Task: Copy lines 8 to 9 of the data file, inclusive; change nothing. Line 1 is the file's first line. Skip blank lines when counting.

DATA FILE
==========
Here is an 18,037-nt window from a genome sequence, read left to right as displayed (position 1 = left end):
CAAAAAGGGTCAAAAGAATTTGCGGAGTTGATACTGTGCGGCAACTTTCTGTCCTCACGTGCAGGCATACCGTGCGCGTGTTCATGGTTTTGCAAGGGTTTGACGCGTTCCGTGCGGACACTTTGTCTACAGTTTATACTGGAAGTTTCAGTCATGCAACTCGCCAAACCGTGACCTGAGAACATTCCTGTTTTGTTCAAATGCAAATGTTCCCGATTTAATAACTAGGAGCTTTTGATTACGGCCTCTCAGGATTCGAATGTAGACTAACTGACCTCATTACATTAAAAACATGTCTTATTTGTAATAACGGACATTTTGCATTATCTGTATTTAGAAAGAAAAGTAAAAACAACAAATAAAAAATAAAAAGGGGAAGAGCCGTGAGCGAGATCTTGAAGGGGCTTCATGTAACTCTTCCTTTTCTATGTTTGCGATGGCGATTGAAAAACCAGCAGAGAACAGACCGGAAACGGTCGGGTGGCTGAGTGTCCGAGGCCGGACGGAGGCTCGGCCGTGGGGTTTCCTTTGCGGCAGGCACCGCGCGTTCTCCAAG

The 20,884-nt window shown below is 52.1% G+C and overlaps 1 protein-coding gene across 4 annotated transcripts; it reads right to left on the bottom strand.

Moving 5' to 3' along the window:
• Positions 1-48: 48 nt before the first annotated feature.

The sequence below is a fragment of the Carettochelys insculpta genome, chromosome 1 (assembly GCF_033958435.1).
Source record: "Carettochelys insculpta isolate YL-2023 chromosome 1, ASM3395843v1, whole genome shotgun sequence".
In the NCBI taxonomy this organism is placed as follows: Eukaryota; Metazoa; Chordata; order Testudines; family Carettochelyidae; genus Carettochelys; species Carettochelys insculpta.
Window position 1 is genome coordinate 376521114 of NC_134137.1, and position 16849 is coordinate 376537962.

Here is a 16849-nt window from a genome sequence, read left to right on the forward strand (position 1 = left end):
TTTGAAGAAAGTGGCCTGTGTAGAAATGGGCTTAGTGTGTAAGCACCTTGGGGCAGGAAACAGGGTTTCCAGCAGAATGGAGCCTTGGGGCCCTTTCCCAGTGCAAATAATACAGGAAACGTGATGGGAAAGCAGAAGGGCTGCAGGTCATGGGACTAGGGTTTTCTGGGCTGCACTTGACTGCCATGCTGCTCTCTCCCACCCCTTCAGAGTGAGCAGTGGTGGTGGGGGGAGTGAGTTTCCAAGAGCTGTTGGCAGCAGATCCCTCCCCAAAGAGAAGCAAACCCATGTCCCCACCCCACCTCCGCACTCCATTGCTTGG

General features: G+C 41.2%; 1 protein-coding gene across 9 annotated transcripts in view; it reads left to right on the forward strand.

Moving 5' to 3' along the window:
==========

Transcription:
In the NCBI taxonomy this organism is placed as follows: Eukaryota; Metazoa; Chordata; order Testudines; family Carettochelyidae; genus Carettochelys; species Carettochelys insculpta.
Window position 1 is genome coordinate 376521114 of NC_134137.1, and position 16849 is coordinate 376537962.